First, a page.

The Marxist reading of Lord of the Flies is another widely believed interpretation of the text. Golding deftly forges two leaders amongst the boys, Ralph and Jack. The two are the respective island equivalents of a democratic president and a communist premier. Jack and Ralph frequently take contrary positions; slowly creating two distinct tribes as their personal animosity increases. Early in the novel the allocation of power is the first key issue of confrontation upon which the two figures distinguish themselves. The stranded boys revert back to their inherited customs and call for an election of a chief. Jack, much in the fashion of a power hungry dictator, attempts to seize power – “I ought to be chief, because I’m chapter chorister and head boy” (Golding, 1969, p. 22). Golding quickly foreshadows Jack’s totalitarian control over his subjects, “‘All right who wants Jack for Chief?’ With dreary obedience the choir raised their hands” (Golding, 1969, p. 22). Jack’s counterpart, Ralph, is elected by an overwhelming majority. Instead of attempting to impress his will upon others, Ralph democratically delegates, exercising the consent given to him by the electorate. “You voted me for chief. Now you do what I say” (Golding, 1969, p. 81). Unlike Jack, Ralph does not horde power, he honours the democratic rights of free speech. The shift of Jack’s tribe from a gestured utopia of fun to a despotism of marshal law, is the same digression Golding witnessed in the transition from Leninist to Stalinist Russia. Once one is victorious over a society, affiliation cannot be switched. His tyranny and enslavement of his citizenry causes disenchantment among the citizens. Similarly to Marxists revolutionaries, Jack idealistically envisions a new tribe, one in which there is fun and games in hunting, and no obligation and rules in tending to the fire. As democracy is on the verge of extinction, anarchy looms ready to displace communism as the order of the day on the island.

Many critics of Golding’s Lord of the Flies have often taken the approach that the novel was written as a Christian allegory. While many may argue that this is blatantly obvious throughout the text, with numerous Christian symbols appearing within the story, Golding’s portrayal as a “rigid Christian moralist” (Baker, 1965) is, in fact, false. While these biblical parallels play a major part in some reader’s interpretation of the text, they are not necessarily the primary key to interpreting the story, but rather enhance its moral themes. Many have also taken Lord of the Flies to be from either a Marxist or Freudian viewpoint. Readings such as this have led to Golding “feeling awed and astonished at the books written about the books he has written” (Redpath, 1986, p. 11). Due to the sheer number of readings and interpretations of the text it cannot be said without doubt that Golding is responsible for the interpretation of Lord of the Flies but rather that it is as a result of the readers own views and ideals that meaning is extracted from the text.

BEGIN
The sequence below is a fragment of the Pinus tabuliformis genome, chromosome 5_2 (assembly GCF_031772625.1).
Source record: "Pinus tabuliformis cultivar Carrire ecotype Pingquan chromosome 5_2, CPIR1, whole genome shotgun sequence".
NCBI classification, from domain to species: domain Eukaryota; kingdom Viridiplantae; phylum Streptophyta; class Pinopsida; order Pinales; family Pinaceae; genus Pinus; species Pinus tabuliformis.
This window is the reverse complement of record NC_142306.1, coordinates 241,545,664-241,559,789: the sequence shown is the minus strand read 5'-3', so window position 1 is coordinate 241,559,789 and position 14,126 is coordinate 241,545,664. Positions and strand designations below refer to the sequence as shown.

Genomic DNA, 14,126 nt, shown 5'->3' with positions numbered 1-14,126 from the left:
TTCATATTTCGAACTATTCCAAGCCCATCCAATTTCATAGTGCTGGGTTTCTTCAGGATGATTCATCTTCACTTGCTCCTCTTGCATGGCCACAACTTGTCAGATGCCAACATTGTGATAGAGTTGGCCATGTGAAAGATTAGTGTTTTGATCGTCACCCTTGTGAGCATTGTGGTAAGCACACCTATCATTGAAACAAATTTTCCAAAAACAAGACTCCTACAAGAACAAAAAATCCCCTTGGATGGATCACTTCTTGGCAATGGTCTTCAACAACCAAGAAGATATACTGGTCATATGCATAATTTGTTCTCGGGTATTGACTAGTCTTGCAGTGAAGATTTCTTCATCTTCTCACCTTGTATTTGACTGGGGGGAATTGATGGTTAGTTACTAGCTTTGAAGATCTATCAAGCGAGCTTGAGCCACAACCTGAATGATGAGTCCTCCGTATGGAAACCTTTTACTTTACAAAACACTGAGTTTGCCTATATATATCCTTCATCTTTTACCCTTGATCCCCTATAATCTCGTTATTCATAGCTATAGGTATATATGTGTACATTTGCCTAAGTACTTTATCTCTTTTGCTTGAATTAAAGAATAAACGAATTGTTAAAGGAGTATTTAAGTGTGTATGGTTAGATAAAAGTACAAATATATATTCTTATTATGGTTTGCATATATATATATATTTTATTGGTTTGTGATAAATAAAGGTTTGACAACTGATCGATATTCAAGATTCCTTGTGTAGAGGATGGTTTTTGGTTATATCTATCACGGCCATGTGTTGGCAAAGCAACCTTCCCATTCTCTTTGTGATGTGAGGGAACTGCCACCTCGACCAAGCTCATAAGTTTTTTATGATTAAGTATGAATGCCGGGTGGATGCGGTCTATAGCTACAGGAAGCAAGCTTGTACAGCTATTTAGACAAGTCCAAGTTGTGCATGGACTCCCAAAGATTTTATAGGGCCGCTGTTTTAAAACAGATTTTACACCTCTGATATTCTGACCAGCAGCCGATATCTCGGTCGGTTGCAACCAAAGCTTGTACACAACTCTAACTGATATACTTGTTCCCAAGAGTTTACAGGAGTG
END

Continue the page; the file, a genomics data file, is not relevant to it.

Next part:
Abrams, M.H. A Glossary of Literary Terms. 7th ed. Toronto: Harcourt Brace College Publishers, 1999.

Baker, James R. “Golding and Huxley: The Fables of Demonic Possession.” Twentieth Century Literature 46.3 (2000): 311-327

Baker, James R. William Golding: A Critical Study. New York: St. Martins, 1965.

Dick, Bernard F. William Golding. Boston: Twayne, 1987.

Golding, William. Lord of the Flies. London: Faber and Faber Ltd., 1969.

Harrington, Dana. “Composition, Literature, and the Emergence of Modern Reading Practices.” Rhetoric Review 15.2 (1997): 249-263

Hirsch, E. D. “The Politics of Theories of Interpretation.” Critical Inquiry, The Politics of Interpretation 9.1 (1982): 235-247

Oldsey, Bernard S. & Weintraub, Stanley. The Art of William Golding. New York: Harcourt, 1965.

Olsen, Kirstin. Understanding Lord of the Flies: A Student Casebook to Issues, Sources, and Historical Documents. Westport, Connecticut: Greenwood Press, 2000.


Shaffer, Brian W. Reading the Novel in English 1950-2000. Boston: Blackwell Publishing, 2006.